THINK BIG

The six-door Mini Club­man shows just how much fun can be crammed into a small car.

Geelong Advertiser - Motoring - - FRONT PAGE - WITH CAM WARD

This test drive comes with a disclaimer. Some­one in my fam­ily got it wrong. Big time.

I have long been taken by the looks of the Mini. Not its clas­sic ’60s guise as ex­em­pli­fied (in pop cul­ture-fo­cused way of think­ing) Mr Bean, but new-look Bri­tish icon, driven by Austin Pow­ers or that which starred in The Ital­ian Job.

From afar it oozed style and per­son­al­ity. More curvy, less boxy. than once I ex­pressed the view would very much like to get be­hind the wheel of one. Maybe not on a per­ma­nent ba­sis, but cer­tainly to see if walked walk as well as it talked talk.

To which I was shot down. In no un­cer­tain terms.

The anal­ogy was not so much that of a square peg try­ing to fit into round hole, as oblit­er­at­ing said hole com­pletely. I couldn’t pos­si­bly fit, it as­sumed, and if I did I would look like was driv­ing clown car. How wrong they were. When Doubt­ing Thomas fi­nally came for a ride in the new Mini Cooper Club­man, their im­me­di­ate re­ac­tion how nice it was. More than that, re­fined

There was com­fort, there was space, there lux­ury and a nim­ble turn of speed, no mean feat for a car pow­ered by three­cylin­der 1.5-litre en­gine.

The Club­man comes in two ver­sions in Aus­tralia — the base model I drove and two-litre four-cylin­der Cooper S, both with petrol en­gines. A four-cylin­der two-litre diesel version is avail­able over­seas but there no word yet whether that will be in­tro­duced here.

Cer­tainly consumption would seem to the sole rea­son. Mini claims 4.1 litres/100km (com­bined) for diesel, but three-cylin­der petrol is not much thirstier at 5.1, while Cooper S is 6.2.

It sits low does feel claus­tro­pho­bic. It hugs the bends and when you flick gear shift across into man­ual, pad­dles shift up down gears with snappy pre­ci­sion.

There is an­other word I’d use in re­la­tion to my first ex­pe­ri­ence of the Mini: fun. And sales

“When I send peo­ple out in a test drive in a Mini for the first time, and I say to them ‘How did you enjoy that?’, nine times out of 10 word that comes of their mouths is “fun”. That’s only way they can ex­plain it.”

LIANA HO­TON, GEE­LONG MINI GARAGE SALES CON­SUL­TANT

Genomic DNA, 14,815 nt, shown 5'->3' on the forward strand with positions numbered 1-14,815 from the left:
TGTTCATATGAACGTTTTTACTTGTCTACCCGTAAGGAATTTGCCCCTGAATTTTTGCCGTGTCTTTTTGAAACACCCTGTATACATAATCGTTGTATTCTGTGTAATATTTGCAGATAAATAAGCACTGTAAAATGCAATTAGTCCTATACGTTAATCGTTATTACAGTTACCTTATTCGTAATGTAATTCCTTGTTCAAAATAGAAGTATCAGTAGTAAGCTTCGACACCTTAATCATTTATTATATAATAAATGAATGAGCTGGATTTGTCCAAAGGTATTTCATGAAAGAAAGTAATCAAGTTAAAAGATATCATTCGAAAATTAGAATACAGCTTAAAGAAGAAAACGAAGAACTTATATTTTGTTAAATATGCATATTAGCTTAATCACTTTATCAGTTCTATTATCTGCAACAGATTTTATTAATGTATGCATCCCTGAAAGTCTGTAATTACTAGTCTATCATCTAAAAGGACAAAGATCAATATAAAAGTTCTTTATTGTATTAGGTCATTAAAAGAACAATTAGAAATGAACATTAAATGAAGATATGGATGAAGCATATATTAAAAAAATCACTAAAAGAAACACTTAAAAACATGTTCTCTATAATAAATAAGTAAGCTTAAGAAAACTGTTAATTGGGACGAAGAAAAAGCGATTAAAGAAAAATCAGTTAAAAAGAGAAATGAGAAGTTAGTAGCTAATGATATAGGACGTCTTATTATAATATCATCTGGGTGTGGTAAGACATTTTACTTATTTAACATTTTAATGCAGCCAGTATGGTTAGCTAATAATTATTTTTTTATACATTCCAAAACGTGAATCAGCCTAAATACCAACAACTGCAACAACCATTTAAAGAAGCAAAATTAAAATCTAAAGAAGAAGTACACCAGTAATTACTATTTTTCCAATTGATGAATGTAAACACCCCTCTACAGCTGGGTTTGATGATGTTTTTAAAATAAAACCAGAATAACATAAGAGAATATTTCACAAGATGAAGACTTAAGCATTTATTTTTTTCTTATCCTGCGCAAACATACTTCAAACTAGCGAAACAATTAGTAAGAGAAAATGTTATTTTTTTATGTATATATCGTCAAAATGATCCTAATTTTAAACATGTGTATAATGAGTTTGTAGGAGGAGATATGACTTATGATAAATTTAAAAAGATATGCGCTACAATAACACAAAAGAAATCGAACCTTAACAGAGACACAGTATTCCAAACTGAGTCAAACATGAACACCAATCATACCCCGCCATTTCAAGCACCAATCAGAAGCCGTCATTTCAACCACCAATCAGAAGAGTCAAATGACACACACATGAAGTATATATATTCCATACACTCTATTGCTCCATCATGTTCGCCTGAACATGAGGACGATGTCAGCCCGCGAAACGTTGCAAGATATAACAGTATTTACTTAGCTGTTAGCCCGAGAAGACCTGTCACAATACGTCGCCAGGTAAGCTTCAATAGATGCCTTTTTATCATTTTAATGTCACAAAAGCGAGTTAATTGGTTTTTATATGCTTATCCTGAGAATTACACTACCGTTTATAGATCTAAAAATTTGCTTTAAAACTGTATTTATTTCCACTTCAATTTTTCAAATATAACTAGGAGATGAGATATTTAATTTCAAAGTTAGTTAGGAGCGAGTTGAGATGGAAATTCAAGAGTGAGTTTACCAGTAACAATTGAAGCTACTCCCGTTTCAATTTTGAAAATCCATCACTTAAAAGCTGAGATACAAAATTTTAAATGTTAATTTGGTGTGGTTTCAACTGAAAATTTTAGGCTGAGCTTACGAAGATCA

con­sul­tant Liana Hor­ton from Gee­longg Mini Garageg saysy I’m not alone in that as­sess­ment.

“This par­tic­u­lar model is brand new, so it’s the new­est mem­ber of fam­ily,” she said.

“When I send peo­ple out in a test drive a Mini for first time, and say to them ‘How did you enjoy that?’, nine times

10 the first word that comes out of their mouths is ‘fun’. That’s

only way they can ex­plain it.” How do make a car fun? In

case Club­man, you start with lit­tle things.

There is nice retro feel with the con­trols, which are metal tog­gles in­stead of plas­tic-like di­als. The fuel gauge is rep­re­sented by a kind bar graph, run­ning down the right- hand side of the one main dial on

dash that sits in front of the steer­ing wheel. There are tar­tan pat­terns bot­tom stor­age bins in doors and what look to be car­bon fi­bre in­serts doors turn out to more like fi­bre op­tics, light­ing up the mood you se­lect.

That pack is one of a myr­iad op­tions avail­able across the Club­man range. But even with­out that you’re well off for fea­tures — six-speed au­to­matic trans­mis­sion, 16-inch wheels, cli­mate con­trol, Blue­tooth, au­dio stream­ing, USB con­nec­tiv­ity, for­ward col­li­sion warn­ing, key­less start, rear park dis­tance

re­vers­ing cam­era and 6½-inch touch­screen.

The Club­man is priced from $34,990. model I drove had a bunch of op­tions, in­clud­ing sun­roof, sports seats, heated front seats and 17-inch al­loys and was $47,665. But per­haps the big­gest change in Club­man from its pre­de­ces­sor is round back.

Twin barn doors bring to­tal num­ber of the car to six — twice as many as pre­de­ces­sor. There’s even a “kick” func­tion (again an op­tion) that will al­low you open hands­free.

“It’s try­ing to ap­peal to dif­fer­ent mar­ket again,” Hor­ton said. “They’re re­fer­ring this as a six-door hatch.

“There’s some­thing for ev­ery­one in the Mini.”

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